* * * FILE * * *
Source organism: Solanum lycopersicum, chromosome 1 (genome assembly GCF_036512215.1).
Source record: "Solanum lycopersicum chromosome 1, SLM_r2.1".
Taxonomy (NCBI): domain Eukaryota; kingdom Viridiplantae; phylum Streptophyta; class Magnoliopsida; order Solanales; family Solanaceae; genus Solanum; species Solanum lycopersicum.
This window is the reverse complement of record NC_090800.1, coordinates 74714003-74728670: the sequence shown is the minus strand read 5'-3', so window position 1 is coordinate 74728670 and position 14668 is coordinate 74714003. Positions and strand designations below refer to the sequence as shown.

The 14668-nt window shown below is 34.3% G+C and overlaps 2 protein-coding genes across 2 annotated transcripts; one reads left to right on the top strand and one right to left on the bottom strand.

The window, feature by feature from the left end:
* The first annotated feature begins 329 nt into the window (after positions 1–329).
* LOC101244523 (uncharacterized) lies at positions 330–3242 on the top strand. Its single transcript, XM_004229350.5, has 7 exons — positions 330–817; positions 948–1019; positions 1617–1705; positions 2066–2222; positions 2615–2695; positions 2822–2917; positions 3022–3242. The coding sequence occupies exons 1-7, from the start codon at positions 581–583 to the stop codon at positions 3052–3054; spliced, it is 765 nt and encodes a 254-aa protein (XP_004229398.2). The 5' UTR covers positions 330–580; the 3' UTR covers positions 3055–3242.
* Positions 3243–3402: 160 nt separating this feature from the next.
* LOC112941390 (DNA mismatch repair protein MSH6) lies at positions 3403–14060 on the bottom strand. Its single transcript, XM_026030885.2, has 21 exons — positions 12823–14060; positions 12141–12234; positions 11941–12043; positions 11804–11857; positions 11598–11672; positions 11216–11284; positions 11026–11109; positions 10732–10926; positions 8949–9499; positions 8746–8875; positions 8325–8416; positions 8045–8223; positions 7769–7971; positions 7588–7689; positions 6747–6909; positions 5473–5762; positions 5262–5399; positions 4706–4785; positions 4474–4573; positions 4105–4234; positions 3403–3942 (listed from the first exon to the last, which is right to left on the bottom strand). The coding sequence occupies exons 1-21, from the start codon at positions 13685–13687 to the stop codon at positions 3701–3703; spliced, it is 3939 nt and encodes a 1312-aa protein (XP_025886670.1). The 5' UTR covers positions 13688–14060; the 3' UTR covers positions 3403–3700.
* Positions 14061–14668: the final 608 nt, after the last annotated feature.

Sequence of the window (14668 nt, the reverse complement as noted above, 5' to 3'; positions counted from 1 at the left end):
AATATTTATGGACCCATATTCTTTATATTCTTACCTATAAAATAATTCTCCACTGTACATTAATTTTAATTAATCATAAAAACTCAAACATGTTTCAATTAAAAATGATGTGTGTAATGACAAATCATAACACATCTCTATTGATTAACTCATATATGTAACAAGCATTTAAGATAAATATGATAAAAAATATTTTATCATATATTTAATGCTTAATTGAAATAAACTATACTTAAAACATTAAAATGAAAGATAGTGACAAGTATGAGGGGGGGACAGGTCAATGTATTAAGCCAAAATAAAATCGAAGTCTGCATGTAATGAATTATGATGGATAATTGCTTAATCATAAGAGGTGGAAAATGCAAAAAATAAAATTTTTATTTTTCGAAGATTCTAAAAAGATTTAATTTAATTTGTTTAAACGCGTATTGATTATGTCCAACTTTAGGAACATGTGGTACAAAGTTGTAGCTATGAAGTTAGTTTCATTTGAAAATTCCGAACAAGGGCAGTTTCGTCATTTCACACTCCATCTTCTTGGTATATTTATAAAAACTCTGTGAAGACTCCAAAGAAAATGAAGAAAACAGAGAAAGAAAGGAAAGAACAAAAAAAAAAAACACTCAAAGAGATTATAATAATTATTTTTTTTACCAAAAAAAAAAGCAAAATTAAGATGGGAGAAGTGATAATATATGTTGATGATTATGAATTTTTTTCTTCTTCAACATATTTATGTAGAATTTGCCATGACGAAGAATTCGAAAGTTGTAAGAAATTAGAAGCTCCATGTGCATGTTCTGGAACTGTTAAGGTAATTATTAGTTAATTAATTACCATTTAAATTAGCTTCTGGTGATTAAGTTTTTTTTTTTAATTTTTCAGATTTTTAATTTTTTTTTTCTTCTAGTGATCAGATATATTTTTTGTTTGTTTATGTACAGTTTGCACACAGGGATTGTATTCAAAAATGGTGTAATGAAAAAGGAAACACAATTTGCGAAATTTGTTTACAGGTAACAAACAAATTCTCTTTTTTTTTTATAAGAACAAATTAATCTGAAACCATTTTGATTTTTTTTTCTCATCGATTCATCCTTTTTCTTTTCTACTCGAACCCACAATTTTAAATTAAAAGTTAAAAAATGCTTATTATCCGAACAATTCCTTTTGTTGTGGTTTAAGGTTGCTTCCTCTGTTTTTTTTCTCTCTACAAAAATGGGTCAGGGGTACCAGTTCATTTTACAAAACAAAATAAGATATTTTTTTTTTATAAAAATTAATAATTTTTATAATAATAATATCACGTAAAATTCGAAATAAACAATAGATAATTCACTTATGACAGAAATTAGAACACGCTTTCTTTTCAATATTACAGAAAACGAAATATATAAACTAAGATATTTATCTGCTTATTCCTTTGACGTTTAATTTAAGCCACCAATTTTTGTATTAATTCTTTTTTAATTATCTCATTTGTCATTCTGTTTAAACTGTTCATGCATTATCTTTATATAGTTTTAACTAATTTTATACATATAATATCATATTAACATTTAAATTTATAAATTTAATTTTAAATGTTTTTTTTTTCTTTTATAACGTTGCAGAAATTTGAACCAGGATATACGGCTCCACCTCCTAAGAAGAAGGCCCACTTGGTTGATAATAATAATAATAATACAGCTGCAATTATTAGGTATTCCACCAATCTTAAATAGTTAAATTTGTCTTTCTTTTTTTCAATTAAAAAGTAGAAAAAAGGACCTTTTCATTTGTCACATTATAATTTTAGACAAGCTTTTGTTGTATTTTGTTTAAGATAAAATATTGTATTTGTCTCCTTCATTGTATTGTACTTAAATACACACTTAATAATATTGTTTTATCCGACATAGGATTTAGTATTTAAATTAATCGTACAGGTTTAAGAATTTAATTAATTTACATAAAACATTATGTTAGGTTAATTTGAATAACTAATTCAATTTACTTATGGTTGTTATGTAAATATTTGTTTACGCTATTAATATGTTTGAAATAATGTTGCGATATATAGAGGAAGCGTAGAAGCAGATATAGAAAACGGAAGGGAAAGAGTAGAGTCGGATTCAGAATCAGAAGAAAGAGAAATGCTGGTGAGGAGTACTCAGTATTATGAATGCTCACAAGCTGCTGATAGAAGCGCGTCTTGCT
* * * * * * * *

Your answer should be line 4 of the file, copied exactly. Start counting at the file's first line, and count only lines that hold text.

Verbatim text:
This window is the reverse complement of record NC_090800.1, coordinates 74714003-74728670: the sequence shown is the minus strand read 5'-3', so window position 1 is coordinate 74728670 and position 14668 is coordinate 74714003. Positions and strand designations below refer to the sequence as shown.